Google is poised to make another blitz at CES 2020

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The expression “Hey Google” was all over in Las Vegas at last year’s CES.


Ben Fox Rubin/CNET

This story belongs to CES 2020, our total protection of the display room flooring and the most popular brand-new tech devices around.

You will not need to browse tough for Google at the Consumer Electronics Show next month. You never ever do.

A year earlier at CES, the world’s biggest tech conference, Google went huge. The search giant constructed a sophisticated enjoyable home committed to Google Assistant, its digital assistant that takes on Amazon’s Alexa and Apple’s Siri. The two-story pop-up consisted of an amusement park flight a la “It’s a Small World” that had riders utilize Google’s software application to assist a crazy papa make it through a day of errands.

The search giant plastered the words “Hey Google” — the trigger expression for Assistant — all over Las Vegas, where the exhibition happens. The expression appeared above among the primary entryways of the city’s convention center, as if Google had the identifying rights to the structure. (It didn’t.) The business likewise turned the city’s monorail into moving signboards and employed an army of human “Google Assistants,” worn all-white, to wander the program flooring.

Google is most likely to take control of Sin City once again when CES 2020 starts in the 2nd week of January, a quite exceptional accomplishment when you consider it’s perhaps the world capital of sensory overload. The tech program has actually grown in value to Google, which is attempting to offer more customer gadgets that contend versus the similarity Amazon, Apple and Samsung. As it attempts to reach those customers, the search giant is putting marketing dollars into its promos, similar to every other tech business.

“We’ve spent a lot of energy over the last couple of years really getting the Assistant out,” Scott Huffman, who leads engineering for Google Assistant, informed me at CES 2019. A digital assistant, he kept in mind, isn’t really handy if you do not understand it exists.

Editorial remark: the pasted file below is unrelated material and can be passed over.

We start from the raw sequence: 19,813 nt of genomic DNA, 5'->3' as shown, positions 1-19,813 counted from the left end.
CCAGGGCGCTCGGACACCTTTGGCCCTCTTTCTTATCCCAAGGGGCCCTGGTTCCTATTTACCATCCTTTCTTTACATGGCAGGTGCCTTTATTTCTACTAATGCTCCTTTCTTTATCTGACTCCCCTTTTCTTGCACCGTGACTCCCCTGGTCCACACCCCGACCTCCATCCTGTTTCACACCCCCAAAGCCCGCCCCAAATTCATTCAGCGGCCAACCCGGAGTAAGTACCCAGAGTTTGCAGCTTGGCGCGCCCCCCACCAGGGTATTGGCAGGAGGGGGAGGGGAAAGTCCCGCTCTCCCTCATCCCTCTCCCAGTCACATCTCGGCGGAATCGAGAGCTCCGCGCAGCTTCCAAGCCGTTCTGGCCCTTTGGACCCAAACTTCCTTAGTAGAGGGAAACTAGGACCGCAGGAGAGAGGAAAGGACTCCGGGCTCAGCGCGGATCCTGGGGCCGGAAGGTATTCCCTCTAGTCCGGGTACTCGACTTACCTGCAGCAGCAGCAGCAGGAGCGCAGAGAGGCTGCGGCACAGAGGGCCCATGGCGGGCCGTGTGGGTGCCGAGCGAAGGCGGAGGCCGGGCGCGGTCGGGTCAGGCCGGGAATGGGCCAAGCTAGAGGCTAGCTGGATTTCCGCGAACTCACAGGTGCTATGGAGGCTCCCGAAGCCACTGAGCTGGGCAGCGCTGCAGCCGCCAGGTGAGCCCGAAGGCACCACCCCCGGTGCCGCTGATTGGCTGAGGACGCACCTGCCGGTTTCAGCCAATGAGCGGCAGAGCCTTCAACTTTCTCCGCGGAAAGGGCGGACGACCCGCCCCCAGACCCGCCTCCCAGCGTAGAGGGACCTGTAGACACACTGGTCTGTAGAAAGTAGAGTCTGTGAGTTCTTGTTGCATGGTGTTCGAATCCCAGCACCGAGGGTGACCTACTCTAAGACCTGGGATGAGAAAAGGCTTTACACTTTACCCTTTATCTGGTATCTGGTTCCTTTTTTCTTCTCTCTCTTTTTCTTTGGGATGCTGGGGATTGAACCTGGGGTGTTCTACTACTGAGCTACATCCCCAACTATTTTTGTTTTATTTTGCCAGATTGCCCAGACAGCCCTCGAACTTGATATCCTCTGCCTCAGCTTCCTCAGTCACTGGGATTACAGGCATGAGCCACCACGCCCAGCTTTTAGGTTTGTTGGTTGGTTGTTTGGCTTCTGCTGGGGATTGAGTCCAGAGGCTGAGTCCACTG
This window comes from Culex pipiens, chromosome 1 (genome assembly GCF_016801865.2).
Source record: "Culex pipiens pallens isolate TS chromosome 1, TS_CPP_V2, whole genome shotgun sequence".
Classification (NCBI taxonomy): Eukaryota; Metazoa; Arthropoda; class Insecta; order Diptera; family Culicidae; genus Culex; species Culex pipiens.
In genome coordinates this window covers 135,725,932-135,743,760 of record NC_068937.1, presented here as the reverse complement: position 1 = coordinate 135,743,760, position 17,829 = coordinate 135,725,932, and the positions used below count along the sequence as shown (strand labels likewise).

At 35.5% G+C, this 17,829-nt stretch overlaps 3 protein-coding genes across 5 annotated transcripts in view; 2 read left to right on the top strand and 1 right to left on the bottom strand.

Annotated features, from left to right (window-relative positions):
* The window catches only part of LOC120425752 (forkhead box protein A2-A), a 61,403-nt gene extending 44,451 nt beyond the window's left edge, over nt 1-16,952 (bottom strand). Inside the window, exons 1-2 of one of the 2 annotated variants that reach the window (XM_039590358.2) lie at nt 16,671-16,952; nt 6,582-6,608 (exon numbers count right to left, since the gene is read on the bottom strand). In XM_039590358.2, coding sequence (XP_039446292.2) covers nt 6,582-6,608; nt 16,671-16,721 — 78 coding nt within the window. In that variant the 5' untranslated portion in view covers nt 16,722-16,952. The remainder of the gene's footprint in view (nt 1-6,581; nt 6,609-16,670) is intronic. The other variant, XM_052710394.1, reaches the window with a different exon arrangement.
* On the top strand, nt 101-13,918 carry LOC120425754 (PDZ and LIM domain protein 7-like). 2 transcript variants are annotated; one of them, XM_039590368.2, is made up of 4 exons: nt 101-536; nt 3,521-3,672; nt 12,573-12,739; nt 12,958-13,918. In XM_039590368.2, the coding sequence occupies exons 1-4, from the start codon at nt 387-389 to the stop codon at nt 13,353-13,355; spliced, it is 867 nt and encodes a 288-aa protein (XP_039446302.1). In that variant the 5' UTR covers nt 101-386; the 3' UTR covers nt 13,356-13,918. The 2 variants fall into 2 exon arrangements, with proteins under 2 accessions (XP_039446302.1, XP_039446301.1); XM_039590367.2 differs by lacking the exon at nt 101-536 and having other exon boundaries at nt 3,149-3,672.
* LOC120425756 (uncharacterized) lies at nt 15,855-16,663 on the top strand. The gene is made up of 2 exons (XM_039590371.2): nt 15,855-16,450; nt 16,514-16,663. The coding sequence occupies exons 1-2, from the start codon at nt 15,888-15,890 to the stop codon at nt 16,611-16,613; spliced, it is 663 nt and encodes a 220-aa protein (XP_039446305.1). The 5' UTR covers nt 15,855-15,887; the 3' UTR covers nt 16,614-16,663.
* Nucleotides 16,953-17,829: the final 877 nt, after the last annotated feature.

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Google is taking on all comers in the digital assistant space. But the grudge match that’s developed between Google and Amazon has become a focal point of CES. Amazon takes a low-key approach compared to Google. But look around the massive show and you’ll be hard-pressed to find a device that doesn’t have a “Works with Alexa” label every few feet.

The stakes are higher than ever for Google. It had been slowly catching up to Amazon in the smart speaker market until this year, when Google’s growth bombed. The company’s share of the market shrank to 12% from roughly 30%, while Amazon grew to 37% from about 32%, according to Canalys. Chinese companies Alibaba and Baidu emerged as new threats, with each overtaking Google.

“Amazon had a head start and hasn’t let up,” said Avi Greengart, lead analyst at Techsponential. “Google needs to show its own momentum.”

The search giant made a good case for why its software could outsmart rivals at the last CES. The company announced a new interpreter mode that could translate conversations in real time, a feature that leans into Google’s formidable machine learning and engineering chops. Earlier this month, Google brought the feature to smartphones. None of the competing digital assistants have features that are as ambitious.

Google has made huge investments in consumer devices. At an event in October, Google released the fourth generation of its flagship Pixel phone that comes with a top-of-the-line camera and radar tech for gesture controls. The company also debuted new mesh routers and smart speakers. And last month, Google announced the $2.1 billion acquisition of Fitbit, the fitness tracker pioneer.

For the most part, Google has made that hardware push to serve one end: Spread Assistant far and wide. At the October event, executives talked up the idea of “ambient computing,” an always-on, always-connected vision of the future that puts Google’s services all around you. Assistant is the centerpiece of that strategy, an extension of Google’s iconic search engine.

“Whether it’s on computers, phones or smart speakers,” Greengart said, “wherever a search starts, Google wants to be a part of it.”

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